DONALD Trump’s administration has set new rules for all refugees and visa applicants from six mainly Muslim nations requiring a “close” family or business tie to the United States.

The move came after the US Supreme Court partially restored President Trump’s executive order that was widely criticised as a ban on Muslims.

Visas that have already been approved will not be revoked. However – under the new instructions issued by the State Department – for an application from Syria, Sudan, Somalia, Libya, Iran and Yemen to be eligible, new applicants must prove a relationship with a parent, spouse, child, adult son or daughter, son-in-law, daughter-in-law or sibling already in the US.

The same requirement, with some exceptions, also holds for would-be refugees from all nations still awaiting approval for admission to the US.

Grandparents, grandchildren, aunts, uncles, nieces, nephews, cousins, brothers and sisters-in-law, fiancées or other extended family members are not considered to be close relationships, according to the guidelines issued in a cable sent to all US embassies and consulates late on Wednesday.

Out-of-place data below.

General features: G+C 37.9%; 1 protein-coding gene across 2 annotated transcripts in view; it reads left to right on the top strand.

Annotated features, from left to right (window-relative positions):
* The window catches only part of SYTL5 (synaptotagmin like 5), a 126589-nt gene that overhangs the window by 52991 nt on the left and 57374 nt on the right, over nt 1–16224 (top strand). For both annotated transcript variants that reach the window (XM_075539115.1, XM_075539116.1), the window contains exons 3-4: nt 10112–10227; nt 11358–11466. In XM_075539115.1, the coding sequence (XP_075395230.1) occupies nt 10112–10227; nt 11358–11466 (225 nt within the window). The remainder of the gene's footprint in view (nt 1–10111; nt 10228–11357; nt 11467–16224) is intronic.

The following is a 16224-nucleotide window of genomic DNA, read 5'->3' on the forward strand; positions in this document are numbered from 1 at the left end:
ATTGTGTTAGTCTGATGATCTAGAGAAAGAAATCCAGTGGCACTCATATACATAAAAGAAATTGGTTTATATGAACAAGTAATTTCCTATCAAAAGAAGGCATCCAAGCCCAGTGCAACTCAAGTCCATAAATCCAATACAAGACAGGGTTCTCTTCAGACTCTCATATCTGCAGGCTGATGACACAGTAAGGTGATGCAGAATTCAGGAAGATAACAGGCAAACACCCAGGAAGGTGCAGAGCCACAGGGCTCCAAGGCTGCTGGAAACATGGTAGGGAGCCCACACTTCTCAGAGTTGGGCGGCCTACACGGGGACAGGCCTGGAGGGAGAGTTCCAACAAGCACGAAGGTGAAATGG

The new rules took effect as of yesterday.

On Monday, the Supreme Court partially lifted lower court injunctions against Trump’s executive order that had temporarily banned visas for citizens of the six countries.

The justices’ ruling exempted applicants from the ban if they could prove a “bona fide relationship” with a US person or entity, but the court offered only broad guidelines as to how that should be defined – suggesting they would include a relative, job offer or invitation to lecture in the US.

Senior officials from the departments of State, Justice and Homeland Security had laboured since the decision to clarify the ruling and Wednesday’s instructions were the result.

As far as business or professional links are concerned, the State Department said a legitimate relationship must be “formal, documented and formed in the ordinary course rather than for the purpose of evading” the ban.